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If anybody has seen Play Misty For Me, with Clint Eastwood and Donna Mills, they would realize that Fatal Attraction is a sugar-coated remake. They even went as far as to replay the suicide attempt in which Close's character slits her wrists. Again, something they got from PMFM. The story line, I admit, was different, but carried all the same elements the were used in PMFM. In "Misty" Eastwood's character is not married, he's a DJ for a jazz station, and he does impregnate whe woman for whom he has the one night stand with. A new movie out starring Tom Cruise titled Vanilla Sky seems to be the same also, ive yet to see it.
*** This review may contain spoilers ***
Although it is derivative of Clint Eastwood's "Play Misty for Me",
Adrian Lyne's "Fatal Attraction" is still a very entertaining thriller.
The plot finds happily married Dan Gallagher in a very compromising situation after he has a weekend fling with one of his work colleagues. From here on director Lyne begins to create mounting tension which eventually culminates in a terrifying climax. His sense of purpose and control is very impressive.
Michael Douglas and Glenn Close are both outstanding, and Anne Archer is also very competent as Mrs. Gallagher. The only disappointment is Maurice Jarre's under used score.
Definitely not for the faint hearted, this movie remains frightening and unnerving time and time again. Splendid!
Thursday, November 19, 1992 - Video
"Fatal Attraction" will best be remembered as the movie that scared millions of men back to their wives. A superb psychological thriller, this film owes its success to director Adrian Lyne (whose tempo and balance is spot on) and the three lead players.
Michael Douglas and Anne Archer are excellent as the Gallaghers, a couple whose marriage is under extreme pressure after hubby's weekend fling. And as Alex, the vengeful mistress in this frightening love triangle, Glenn Close is truly amazing. Downright disturbing cinema.
Tuesday, November 2, 1993 - Video
*** This review may contain spoilers ***
After a chance meeting at a party, married lawyer Dan Gallagher meets
editor Alex Forrest at work and goes for dinner. With his wife and
daughter upstate for the weekend to look at houses, Dan sleeps with
Alex for the first time in a weekend of passion. With his wife coming
home the next day, Dan breaks the news to Alex, who is understandably
angry at being used and cast aside. They split badly but Dan returns to
his family anyway. However Alex doesn't just go away and continues
calling him and, ignored and rejected, becomes more and more erratic in
Although I would not be so crass as to say that Fatal Attraction is as low a product as things like Reefer Madness and other moral warning films, it is interesting to think if future audiences will see it that way because it already is starting to come across a little that way. A modern retake on Play Misty For Me, this is very much a cautionary tale for the AIDS generation with a married man paying a terrible price for an affair. In this way the film is very simplistic in its morals and the descent is as predictable as it is unstoppable. At the time it was perhaps not a narrative that was common but looking back it is clear how basic it is built atop of this simple foundation. It is understandable why it is remember for its specific scenes (bunny boiler) and why the extreme actions of Alex have entered the public consciousness.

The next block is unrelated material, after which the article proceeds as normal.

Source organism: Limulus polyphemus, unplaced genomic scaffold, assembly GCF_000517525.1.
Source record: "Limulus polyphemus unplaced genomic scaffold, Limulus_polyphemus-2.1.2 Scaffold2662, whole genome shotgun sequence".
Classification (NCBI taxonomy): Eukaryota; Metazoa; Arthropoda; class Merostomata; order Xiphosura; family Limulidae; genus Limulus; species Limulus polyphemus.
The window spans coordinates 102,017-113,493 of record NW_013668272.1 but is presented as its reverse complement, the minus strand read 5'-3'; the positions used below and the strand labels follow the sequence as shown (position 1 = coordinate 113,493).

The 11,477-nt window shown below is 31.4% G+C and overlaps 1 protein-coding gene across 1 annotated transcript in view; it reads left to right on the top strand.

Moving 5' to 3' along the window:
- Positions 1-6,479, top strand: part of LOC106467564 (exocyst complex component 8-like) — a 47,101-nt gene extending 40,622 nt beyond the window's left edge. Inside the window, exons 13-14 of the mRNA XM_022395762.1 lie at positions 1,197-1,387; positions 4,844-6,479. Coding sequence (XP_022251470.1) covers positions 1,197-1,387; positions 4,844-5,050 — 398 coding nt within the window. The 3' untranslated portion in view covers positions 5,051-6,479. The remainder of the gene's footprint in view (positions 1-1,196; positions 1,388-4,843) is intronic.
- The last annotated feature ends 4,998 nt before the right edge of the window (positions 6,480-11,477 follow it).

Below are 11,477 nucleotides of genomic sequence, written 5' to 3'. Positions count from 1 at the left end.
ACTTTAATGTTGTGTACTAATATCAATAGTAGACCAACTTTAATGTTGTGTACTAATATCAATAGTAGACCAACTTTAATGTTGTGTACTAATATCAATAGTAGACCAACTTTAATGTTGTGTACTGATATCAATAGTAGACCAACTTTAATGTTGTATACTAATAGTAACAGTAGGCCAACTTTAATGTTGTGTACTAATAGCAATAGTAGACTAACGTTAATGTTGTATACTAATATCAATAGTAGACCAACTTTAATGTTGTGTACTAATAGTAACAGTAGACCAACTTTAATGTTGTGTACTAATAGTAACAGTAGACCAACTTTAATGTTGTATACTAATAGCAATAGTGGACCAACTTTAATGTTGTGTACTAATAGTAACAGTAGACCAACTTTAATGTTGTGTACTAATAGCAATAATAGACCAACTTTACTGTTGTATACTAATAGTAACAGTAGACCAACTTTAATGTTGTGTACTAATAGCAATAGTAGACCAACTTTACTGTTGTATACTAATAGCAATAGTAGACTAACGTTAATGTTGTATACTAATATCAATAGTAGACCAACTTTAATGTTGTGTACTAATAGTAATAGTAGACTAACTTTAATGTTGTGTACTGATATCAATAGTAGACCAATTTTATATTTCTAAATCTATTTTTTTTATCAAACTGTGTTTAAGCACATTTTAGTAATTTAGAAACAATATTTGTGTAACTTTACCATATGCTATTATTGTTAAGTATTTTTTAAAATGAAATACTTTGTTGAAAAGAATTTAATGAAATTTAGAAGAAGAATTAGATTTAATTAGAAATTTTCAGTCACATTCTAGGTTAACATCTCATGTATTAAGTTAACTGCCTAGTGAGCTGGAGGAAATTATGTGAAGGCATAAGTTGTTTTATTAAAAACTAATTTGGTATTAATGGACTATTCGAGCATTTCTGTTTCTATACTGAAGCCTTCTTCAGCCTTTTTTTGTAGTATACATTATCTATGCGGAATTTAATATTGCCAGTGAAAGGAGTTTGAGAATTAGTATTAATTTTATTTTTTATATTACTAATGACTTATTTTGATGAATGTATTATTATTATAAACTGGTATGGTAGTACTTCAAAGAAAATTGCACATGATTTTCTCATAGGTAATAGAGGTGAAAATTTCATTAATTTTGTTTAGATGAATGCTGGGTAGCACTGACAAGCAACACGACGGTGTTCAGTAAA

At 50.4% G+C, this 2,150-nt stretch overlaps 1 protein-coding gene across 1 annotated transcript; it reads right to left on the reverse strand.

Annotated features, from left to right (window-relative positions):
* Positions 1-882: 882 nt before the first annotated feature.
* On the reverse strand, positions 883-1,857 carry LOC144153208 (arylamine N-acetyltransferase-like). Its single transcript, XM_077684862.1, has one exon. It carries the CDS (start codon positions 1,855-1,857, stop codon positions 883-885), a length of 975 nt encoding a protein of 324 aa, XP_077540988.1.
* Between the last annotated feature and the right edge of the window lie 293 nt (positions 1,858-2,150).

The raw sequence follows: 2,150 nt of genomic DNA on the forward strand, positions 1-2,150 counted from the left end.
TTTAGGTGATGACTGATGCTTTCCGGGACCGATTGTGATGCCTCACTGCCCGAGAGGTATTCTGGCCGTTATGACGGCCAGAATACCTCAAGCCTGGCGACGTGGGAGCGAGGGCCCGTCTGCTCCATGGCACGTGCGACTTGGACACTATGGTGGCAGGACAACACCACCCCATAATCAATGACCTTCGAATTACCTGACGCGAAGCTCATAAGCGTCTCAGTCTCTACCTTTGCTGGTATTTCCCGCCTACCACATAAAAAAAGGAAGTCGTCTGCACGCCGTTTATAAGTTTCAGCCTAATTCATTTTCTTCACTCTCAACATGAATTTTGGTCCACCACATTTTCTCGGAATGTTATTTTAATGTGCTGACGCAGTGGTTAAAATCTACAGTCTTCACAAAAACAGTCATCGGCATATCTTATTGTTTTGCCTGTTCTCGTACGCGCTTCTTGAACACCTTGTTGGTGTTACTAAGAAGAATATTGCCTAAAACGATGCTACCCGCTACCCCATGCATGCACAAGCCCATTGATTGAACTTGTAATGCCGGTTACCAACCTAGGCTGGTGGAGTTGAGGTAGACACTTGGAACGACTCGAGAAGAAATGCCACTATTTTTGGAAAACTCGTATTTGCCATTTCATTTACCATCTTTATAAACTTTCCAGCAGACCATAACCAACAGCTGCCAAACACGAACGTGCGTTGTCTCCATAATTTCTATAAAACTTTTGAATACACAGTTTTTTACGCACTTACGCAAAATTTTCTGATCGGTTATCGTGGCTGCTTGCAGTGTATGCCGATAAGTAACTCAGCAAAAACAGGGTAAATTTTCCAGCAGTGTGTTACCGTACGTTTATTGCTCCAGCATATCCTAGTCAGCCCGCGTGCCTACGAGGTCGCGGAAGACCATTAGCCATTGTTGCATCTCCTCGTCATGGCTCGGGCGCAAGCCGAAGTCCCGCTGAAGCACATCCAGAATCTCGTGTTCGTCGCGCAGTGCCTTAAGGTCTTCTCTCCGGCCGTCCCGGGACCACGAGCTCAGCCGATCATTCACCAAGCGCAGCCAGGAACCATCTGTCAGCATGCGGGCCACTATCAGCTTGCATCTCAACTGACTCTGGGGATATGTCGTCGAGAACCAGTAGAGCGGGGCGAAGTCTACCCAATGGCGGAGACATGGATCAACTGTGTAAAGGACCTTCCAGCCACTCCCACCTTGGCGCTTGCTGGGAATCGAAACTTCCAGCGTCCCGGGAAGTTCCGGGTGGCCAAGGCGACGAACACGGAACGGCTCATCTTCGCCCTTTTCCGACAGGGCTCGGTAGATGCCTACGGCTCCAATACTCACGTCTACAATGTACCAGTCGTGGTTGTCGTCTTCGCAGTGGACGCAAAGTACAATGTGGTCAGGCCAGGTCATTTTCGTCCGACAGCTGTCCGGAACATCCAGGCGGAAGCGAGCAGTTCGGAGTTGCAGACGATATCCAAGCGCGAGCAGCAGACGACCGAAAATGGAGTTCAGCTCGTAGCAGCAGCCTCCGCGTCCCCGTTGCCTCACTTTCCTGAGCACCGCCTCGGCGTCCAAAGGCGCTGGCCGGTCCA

Many viewers will accept it at this level and just watch it as a "classic" within the genre but what is more interesting to look at the missed potential and strange message. There was potential here for an interesting character piece around both Alex and Dan; however after briefly flirting with that as an idea the film moves on to become a simple b-movie creature feature, with Dan and Beth as the couple and Alex as the monster (especially obvious at the end of the film!). There isn't really any forgiveness of Alex (particularly if you don't have the director's cut and alternative ending) and she is never once seen as a victim or offered anything in the way of permission to feel. The casting seems to back this up as well as we are constantly contrasted between the soft Archer with her warm skin and family bed and the harsher Close with her public fellatio; we are never left in any doubt that the "other" woman is very wrong and will only lead to badness. It is an unfortunate direction for the film as it only reinforces how this is a very simple morality tale.
Close plays it as such and I suppose is good for what she does. Personally I found her difficult to buy as a sexual force and also thought the material forced her too far. Douglas sweats with his ass hanging out then sweats when his ass metaphorically starts hanging out in front of his wife; he is good enough for the little that the material asks of him. Archer is a dutiful wife while the typically "cute kid" Latzen is basic.
A famous film then but not really that good. It is a basic plot with a basic morality to it that I personally believe has elements of Reefer Madness to it it is certainly pretty simple in its content and approach. An OK genre film and worth seeing for being a standard in this type of film but annoying for all the potential it ignored and the way it is so simplistic and how it treats Alex as a monster rather than a person.